Moscow (Moskva to its resident – the Muscovite or Moskvich) is the capital of Russia, and, with an estimated population of 12 million, not only the largest metropolitan area in Europe, but the 7th-largest city in the world.
The city is named after the river Moskva, on which it was built. The earliest historical reference to the city of Moscow dates to 1147 AD. A principality long under Mongol-Tartar rule, Moscow claimed independence and control over Russian territory in 1480 under the rule of Ivan III. Numerous wars and the deathly plague of the mid-15th century took its toll on the city, and it was demoted from its status as Russia’s capital in 1712 when czar Peter I moved his court to the newly founded Saint Petersburg on the Baltic coastline. Nevertheless, the city remained a major trade capital. During the French invasion of Russia in 1812, Muscovites burned it almost to the ground to prevent it from falling into Napolean’s hands. Starved and freezing, with no supplies, the army was forced to retreat in the bitter Russian winter.
Following the Russian Revolution of 1917 and the overthrowing of Russia’s final czar Nicholas III, Moscow was reinstated to its place as capital city of the new Russian Soviet Federative Socialist Republic; and eventually, the Soviet Union. From here on out, the Kremlin became synonymous with Soviet power – a reputation that lingers to this day. While under siege during World War II – known here as the Great Patriotic War – Moscow was protected by more than 160,000 volunteer soldiers, in whose honor special medals were dedicated. The Soviet defeat of the German invaders is celebrated in Moscow to this day, with a spectacular parade on May 9th. And Moscow retained its status as capital even with the dissolution of the Soviet Union in 1991, when Boris Yeltsin became president of the re-discovered Russia – now one of the Commonwealth of Independent States.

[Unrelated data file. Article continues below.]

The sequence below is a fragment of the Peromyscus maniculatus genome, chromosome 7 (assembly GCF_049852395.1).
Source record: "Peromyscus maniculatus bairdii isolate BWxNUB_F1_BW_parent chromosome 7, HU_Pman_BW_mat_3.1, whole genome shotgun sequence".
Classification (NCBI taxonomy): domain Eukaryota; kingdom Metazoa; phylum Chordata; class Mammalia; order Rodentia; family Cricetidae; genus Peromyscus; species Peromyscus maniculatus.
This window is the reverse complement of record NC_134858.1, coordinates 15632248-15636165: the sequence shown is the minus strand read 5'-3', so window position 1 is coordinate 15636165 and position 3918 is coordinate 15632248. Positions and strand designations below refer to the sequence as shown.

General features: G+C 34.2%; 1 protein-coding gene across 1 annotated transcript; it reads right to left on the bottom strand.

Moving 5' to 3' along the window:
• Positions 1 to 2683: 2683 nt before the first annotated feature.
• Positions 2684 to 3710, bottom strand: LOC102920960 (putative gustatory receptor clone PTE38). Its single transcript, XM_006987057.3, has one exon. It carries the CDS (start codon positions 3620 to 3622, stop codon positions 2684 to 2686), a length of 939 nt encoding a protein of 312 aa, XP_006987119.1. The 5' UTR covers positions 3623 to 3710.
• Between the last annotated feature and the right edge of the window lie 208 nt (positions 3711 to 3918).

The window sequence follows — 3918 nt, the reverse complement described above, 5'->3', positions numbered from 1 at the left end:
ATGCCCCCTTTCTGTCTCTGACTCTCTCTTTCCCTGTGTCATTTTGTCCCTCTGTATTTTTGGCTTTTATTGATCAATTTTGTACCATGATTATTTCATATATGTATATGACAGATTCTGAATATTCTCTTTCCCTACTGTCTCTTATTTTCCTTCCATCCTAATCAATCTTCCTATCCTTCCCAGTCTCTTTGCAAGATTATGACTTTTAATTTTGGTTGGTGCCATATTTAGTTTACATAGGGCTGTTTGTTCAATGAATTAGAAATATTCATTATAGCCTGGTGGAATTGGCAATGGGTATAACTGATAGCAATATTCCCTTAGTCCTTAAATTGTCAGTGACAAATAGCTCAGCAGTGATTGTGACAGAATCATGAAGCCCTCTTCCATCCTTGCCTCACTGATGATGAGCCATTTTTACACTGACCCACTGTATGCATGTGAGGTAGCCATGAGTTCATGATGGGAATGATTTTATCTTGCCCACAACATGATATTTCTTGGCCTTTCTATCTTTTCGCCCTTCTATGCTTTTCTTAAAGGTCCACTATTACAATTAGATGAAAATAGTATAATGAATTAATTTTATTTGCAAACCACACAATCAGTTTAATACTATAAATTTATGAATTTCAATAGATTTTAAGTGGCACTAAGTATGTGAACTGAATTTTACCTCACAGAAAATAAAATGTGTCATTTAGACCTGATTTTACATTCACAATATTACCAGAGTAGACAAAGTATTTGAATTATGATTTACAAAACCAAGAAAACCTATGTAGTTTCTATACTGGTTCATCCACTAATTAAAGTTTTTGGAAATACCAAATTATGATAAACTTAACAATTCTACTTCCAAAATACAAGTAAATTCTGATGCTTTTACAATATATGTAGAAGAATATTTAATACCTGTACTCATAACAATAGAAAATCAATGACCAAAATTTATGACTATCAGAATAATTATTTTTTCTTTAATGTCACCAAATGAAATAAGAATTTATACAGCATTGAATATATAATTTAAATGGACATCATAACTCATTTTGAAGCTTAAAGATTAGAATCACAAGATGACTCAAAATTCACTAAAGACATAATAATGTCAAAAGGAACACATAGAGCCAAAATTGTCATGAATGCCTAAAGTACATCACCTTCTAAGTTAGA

Now a vibrant metropolis (and one of the most expensive cities in the world), the city has filled with skyscrapers, shopping malls, and a restaurant scene that embraces everything from café culture to haute cuisine from around the world. Culture and an appreciation for the arts run deep, with world-class theatre, opera, and ballet productions, and famous museums and art galleries, including the renowned Tretyakov Gallery.
Moscow is most famous for iconic landmarks such as the Kremlin, St Basil’s Cathedral with its classic onion domes, and the magnificent Bolshoi Ballet. It has now also become a significant power in the finance and business world, and plays an important role in world politics and economics.
There are many expatriates living in Moscow. Although foreigners may at first be startled by the stern outward attitude of the Russian people, they soon learn that to the Russian, a foreigner is someone to be taken care of and looked after – and that once you establish a friendship with a Muscovite, he or she will be among the most sincerely caring urbanites you will meet anywhere in the world.
Although Moscow is a unique place with a culture all its own, most western luxuries are easily accessible. And while you may find you need to reassess your perception of how much space is really needed to live in comfortably, and what constitutes a warm winter coat and sturdy winter footwear, there is a lot to look forward to about living in Moscow.
Moscow is laid out through a series of concentric ring roads and radial highways heading off through the suburbs into the towns to which they ultimately connect. This planning is emulated underground by the still-expanding metro system. The city is built on the banks of the Moscow River.
The innermost ring road, known as the Boulevard Ring passes through Pushkin Square crossing the main North-South thoroughfare, Tverskaya Street, which runs from Red Square to its final destination, St Petersburg. The second ring road, the Garden Ring is concentric and less than one kilometer separates the two in many places. Both are popular locations for theatres, restaurants, clubs and retail stores.
Some three kilometers further from the centre, the relatively newly constructed Third Ring is purely a motor highway with much of it constructed on raised fly-overs to relieve chronic traffic congestion in the city. A fourth ring road is under consideration but for the moment the main orbital highway is the multi-lane Moscow Automobile Ring Road, called the MKAD which forms the approximate boundary of the city.